Recent judgements of the Netherlands Commercial Court – NCC clause, COVID-19, share the pain approach and more
On 14 and 29 April 2020, the Netherlands Commercial Court (NCC) rendered judgement in preliminary relief proceedings involving a M&A transaction about (i) the validity and scope of an NCC clause and (ii) the mitigation of an agreed break-up fee due to the COVID-19 outbreak. Our colleagues Mijke Sinninghe Damsté and Marit Bosselaar discuss both judgements in the Dutch corporate law journal Ondernemingsrecht.
In their annotation, Mijke and Marit elaborate on some interesting aspects of the case for both the litigation and M&A practice and discuss our firms experience with the NCC. Read the annotation from Mijke and Marit below or click here (Dutch only).
COVID-19 outbreak and break-up fee
The COVID-19 outbreak has a significant (legal) impact on many businesses and contracts, also in the M&A practice. The fifth judgement of the NCC is one of the first published COVID-19 related commercial cases. For more information on the judgement of 29 April 2020 of the NCC on the enforcement of the break-up fee in COVID-19 circumstances click here. Our firm closely monitors legal developments regarding the COVID-19 outbreak.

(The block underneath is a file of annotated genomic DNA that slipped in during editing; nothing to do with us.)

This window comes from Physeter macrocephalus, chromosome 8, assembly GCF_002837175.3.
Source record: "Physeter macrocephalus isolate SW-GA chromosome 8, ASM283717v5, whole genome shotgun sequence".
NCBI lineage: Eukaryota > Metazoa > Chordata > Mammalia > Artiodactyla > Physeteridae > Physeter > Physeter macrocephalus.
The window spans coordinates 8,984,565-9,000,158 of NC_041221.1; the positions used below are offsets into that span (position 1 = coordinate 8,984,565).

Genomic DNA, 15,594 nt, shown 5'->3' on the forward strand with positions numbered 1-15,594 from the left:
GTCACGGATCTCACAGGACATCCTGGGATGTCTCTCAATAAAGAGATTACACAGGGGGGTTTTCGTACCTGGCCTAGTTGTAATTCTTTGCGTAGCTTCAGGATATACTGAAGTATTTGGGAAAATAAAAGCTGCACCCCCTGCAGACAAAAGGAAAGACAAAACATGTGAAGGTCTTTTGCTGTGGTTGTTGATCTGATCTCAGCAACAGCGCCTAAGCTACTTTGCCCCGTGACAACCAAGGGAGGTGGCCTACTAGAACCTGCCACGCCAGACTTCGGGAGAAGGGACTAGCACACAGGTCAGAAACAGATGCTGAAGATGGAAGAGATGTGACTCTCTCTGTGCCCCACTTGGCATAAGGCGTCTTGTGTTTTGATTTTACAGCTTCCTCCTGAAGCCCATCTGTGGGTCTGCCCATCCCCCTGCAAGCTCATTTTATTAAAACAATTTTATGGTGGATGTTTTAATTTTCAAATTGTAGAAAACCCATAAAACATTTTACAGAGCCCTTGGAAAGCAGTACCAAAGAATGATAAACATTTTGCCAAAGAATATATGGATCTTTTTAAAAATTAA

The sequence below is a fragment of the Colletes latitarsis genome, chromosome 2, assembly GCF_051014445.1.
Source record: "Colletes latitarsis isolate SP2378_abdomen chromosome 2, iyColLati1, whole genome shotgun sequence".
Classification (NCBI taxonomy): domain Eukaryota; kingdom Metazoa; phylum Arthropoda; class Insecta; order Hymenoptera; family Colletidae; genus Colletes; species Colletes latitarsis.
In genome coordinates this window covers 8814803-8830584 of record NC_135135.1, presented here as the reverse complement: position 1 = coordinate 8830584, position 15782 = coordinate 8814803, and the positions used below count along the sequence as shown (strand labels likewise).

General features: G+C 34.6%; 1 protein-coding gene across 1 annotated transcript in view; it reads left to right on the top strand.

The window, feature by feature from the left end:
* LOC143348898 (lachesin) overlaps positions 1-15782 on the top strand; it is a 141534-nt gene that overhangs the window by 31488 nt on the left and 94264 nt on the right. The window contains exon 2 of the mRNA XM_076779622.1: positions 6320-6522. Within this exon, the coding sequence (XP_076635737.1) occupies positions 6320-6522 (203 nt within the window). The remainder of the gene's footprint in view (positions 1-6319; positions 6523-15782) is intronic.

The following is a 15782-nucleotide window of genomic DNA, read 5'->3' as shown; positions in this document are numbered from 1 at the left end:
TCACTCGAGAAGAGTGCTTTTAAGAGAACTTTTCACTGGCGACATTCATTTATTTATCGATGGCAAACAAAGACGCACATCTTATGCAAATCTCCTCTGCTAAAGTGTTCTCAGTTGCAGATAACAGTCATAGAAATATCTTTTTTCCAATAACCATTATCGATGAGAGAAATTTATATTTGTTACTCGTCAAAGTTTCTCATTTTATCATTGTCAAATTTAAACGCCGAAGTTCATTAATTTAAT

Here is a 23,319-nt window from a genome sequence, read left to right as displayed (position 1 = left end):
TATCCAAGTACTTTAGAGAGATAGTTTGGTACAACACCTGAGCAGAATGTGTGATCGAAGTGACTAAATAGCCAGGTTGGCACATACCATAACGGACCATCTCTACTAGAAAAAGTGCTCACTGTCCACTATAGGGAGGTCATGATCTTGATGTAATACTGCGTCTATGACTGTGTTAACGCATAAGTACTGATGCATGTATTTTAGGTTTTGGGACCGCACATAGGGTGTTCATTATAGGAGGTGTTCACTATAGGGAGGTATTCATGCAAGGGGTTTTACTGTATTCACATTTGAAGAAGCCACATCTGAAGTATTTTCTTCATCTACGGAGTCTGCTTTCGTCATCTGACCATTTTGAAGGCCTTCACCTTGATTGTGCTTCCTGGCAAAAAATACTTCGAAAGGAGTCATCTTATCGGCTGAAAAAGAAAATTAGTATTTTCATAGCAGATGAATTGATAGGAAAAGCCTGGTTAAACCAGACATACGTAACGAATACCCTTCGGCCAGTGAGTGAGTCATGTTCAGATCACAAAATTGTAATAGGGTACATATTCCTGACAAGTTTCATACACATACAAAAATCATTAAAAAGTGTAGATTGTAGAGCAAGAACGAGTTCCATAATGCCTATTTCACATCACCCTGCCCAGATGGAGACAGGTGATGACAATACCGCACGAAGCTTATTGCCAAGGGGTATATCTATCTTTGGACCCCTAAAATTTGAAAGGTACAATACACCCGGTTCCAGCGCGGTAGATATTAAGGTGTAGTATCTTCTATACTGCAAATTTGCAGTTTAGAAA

In January 2019, the NCC legislation came into force and the NCC officially opened its doors. The NCC is an international commercial division of the Amsterdam District Court (NCC District Court, including the Court in Preliminary Relief Proceedings) and the Amsterdam Court of Appeal (NCC Court of Appeal) where parties can litigate in English. In short, the NCC aims at efficient, fast and predictable handlings of large, complex cases by expert and specialised judges. With its own rules of procedure, the NCC combines the highly regarded Dutch court system with a flexible focus on global best practices as the NCC rules of procedure are based on the rules of procedure that are used in other commercial courts and arbitration institutions.
The NCC is an exciting and promising new development in the Dutch and international court systems. In practice, parties are increasingly willing to explicitly opt for the NCC and litigate in English (which is required for the NCC to handle a case), not only in transaction documentation but also afterwards (after a dispute occurred). For more information about the NCC click here and here.
Interested to learn more about the NCC or to bring your dispute before the NCC? Our firm has vast experience with M&A-related litigation and a dedicated team that deals with matters concerning the NCC. Please do not hesitate to contact Mijke Sinninghe Damsté or Marit Bosselaar for further information.